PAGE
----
The Know-how Computer

The Know-how Computer is a simple pen-and-paper computer that was developed by Wolfgang Back and Ulrich Rohdein in the early 80's to help educate people on basic computing and assembly programming.




You should now have something that looks something like this:

Line Code Register Value
0 R0
1 R1
2 R2
3 R3


Before we get started, we need to learn some instructions. These are some of the most basic instructions in machine code and assembly and with these, you technically could compute anything as it's Turing complete (as long as you have a LOT of paper and a LOT of time).

Instruction Meaning
JMP n Jump to line n
INC Rn Increment the value in register n
DEC Rn Decrement the value in register n
ISZ Rn If the number in register n is zero, execute the next instruction. Else, skip the next instruction.
END Stop the execution of code and end the program.


First Program

For the most basic example, lets write a program that will decrement a register (DEC) until it reaches zero (ISZ), where we will end the program (END). We will assume that R0 has 3 in it, represented by 3 of whatever you are using. Lets start by writing it in plain English:

Now that we have this and have run through this in our head to ensure it works, we can put this into our instructions for our paper computer:

Line Instruction
0 ISZ R0
2 DEC R0
3 JMP 0

Start with a number of enumerables in R0 and go from line 0, using your pen as a pointer to which line you are currently on. Starting this program with any number will result in a constant decrementing until R0 reaches zero, where the program will end. Try it!


This is where things will get a little trickier to conceptualize. We will start with two values in different registers (R0 and R1) and add them together into a single register. This will take a little more breaking down before we can turn it into code.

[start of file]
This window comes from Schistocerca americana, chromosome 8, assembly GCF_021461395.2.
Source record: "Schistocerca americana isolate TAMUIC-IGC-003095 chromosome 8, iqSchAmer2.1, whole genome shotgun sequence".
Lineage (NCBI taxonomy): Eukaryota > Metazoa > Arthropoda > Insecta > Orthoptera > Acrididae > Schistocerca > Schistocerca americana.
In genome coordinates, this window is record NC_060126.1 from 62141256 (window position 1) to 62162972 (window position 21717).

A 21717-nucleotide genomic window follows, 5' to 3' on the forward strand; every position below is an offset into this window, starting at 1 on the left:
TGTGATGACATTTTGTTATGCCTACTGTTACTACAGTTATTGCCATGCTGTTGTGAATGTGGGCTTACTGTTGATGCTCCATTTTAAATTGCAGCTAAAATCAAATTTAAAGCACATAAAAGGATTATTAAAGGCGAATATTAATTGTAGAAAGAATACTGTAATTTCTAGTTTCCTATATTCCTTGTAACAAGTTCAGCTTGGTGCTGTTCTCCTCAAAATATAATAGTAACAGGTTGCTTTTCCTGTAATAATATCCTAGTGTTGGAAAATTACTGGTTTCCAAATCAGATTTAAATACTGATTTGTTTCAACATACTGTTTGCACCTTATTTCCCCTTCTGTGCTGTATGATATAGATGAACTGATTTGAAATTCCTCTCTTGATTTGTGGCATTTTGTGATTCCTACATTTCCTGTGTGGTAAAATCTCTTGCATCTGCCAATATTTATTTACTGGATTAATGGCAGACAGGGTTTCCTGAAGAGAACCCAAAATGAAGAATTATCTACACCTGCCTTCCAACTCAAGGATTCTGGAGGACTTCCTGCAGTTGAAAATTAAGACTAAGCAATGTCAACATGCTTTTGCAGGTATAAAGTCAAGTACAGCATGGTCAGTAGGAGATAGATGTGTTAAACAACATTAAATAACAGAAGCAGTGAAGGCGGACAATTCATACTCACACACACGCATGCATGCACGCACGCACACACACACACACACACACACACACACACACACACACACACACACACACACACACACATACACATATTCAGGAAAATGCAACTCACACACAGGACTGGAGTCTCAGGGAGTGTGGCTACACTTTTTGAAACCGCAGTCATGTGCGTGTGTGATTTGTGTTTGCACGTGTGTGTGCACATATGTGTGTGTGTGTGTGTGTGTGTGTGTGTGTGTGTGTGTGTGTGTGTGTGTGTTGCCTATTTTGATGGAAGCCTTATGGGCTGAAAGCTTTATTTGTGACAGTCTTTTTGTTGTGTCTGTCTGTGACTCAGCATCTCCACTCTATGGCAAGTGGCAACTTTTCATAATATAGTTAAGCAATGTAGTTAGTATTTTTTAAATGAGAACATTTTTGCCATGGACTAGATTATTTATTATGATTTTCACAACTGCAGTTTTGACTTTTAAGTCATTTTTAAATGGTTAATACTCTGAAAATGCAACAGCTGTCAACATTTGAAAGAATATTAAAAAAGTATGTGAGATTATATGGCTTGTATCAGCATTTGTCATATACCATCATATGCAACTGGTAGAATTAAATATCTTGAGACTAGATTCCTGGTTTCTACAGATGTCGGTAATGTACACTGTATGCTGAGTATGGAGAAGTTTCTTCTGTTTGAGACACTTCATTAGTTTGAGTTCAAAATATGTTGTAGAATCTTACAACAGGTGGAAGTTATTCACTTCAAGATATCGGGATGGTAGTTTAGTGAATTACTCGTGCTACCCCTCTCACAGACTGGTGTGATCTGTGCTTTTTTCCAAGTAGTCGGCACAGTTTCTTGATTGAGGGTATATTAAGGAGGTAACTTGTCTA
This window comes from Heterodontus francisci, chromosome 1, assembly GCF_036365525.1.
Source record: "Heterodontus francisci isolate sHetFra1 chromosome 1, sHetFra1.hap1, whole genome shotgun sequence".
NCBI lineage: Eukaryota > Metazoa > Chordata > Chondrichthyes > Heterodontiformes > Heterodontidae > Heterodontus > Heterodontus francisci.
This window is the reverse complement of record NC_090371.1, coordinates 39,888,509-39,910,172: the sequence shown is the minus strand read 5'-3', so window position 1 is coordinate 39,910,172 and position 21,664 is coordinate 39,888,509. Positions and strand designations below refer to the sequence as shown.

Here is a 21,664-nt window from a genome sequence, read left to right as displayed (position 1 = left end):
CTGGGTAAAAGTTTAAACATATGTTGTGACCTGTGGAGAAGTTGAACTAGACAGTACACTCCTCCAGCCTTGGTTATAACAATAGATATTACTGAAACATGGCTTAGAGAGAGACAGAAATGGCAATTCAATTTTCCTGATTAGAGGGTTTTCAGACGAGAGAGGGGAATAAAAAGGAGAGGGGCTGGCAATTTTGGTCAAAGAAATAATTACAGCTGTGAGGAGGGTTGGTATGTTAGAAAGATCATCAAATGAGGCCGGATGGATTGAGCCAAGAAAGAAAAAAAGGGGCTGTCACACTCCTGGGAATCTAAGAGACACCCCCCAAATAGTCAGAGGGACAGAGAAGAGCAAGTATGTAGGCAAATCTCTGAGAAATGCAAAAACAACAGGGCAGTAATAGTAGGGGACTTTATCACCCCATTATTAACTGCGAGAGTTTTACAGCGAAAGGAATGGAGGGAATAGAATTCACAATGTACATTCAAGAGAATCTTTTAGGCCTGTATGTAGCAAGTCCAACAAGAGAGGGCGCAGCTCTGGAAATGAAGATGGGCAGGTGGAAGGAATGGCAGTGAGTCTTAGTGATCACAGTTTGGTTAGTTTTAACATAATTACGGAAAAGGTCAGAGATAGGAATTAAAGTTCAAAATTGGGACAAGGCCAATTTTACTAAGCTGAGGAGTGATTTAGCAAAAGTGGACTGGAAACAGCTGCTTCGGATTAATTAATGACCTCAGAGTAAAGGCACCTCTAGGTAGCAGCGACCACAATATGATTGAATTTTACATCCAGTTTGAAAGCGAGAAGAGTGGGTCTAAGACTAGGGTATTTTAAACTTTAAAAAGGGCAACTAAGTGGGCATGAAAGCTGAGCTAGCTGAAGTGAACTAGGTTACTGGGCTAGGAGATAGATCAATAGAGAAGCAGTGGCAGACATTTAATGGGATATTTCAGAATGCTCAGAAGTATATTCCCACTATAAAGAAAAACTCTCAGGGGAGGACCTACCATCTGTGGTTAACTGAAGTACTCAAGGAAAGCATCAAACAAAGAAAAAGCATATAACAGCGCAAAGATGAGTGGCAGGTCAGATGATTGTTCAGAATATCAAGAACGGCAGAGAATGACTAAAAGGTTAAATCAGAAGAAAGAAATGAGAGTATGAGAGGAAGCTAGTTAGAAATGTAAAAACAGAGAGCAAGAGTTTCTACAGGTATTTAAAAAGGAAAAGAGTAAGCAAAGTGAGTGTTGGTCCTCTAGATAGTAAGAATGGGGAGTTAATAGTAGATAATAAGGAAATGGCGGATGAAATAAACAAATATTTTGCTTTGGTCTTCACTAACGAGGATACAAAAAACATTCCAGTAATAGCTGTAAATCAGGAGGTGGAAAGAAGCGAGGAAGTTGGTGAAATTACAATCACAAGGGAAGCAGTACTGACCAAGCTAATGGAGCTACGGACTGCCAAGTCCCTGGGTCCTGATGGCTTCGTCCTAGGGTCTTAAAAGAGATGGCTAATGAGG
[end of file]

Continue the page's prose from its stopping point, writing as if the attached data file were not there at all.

Instead of being able to just move all of our enumerables from one register to another, we actually need to convert this into multiple instructions, since we don't have an instruction like ADD to make things easy. What is another way we can think of taking one thing from one register and putting it into another?

So now that we've translated addition into language that our code can adapt to, lets finish by putting our whole program in plain English again, assuming that we are adding R0 and R1 together, with the result of our addition residing in R1:

These are now all much simpler to translate back into our instruction set:

Line Instruction
0 ISZ R0
2 DEC R0
3 INC R1
4 JMP 0

Now go ahead and try this with your paper computer, again putting any number of enumerables in R0 and R1 and using your pen as a pointer for the current line.


With these challenges, you may need to extend the amount of lines and registers you have available. Don't be afraid to use as much as you need and streamline it later!

  1. Make a program that subtracts one number from another and completes with the difference in one register.
  2. Make a program that multiplies two numbers together and completes with the product in one register.
  3. Make a program that divides two numbers and completes with the quotient in one register and the remainder in another.


This subtracts R0 from R1, so R1 must be larger than R0.

Line Instruction
0 ISZ R1
2 DEC R0
3 DEC R1
4 JMP 0

This multiplies the numbers in R0 and R1 together, placing the resulting product in R2.

Line Instruction
0 ISZ R1
2 DEC R1
3 ISZ R3
4 JMP 8
5 DEC R3
6 INC R0
7 JMP 3
8 ISZ R0
9 JMP 0
10 DEC R0
11 INC R2
12 INC R3
13 JMP 8

This divides the number in R0 by the number in R1, placing the quotient in R2 and the remainder in R3.

Line Instruction
0 ISZ R1
2 ISZ R0
4 ISZ R1
5 JMP 10
6 DEC R0
7 DEC R1
8 INC R3
9 JMP 2
10 INC R2
11 ISZ R3
12 JMP 2
13 DEC R3
14 INC R1
13 JMP 11


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Last modified: 202401040446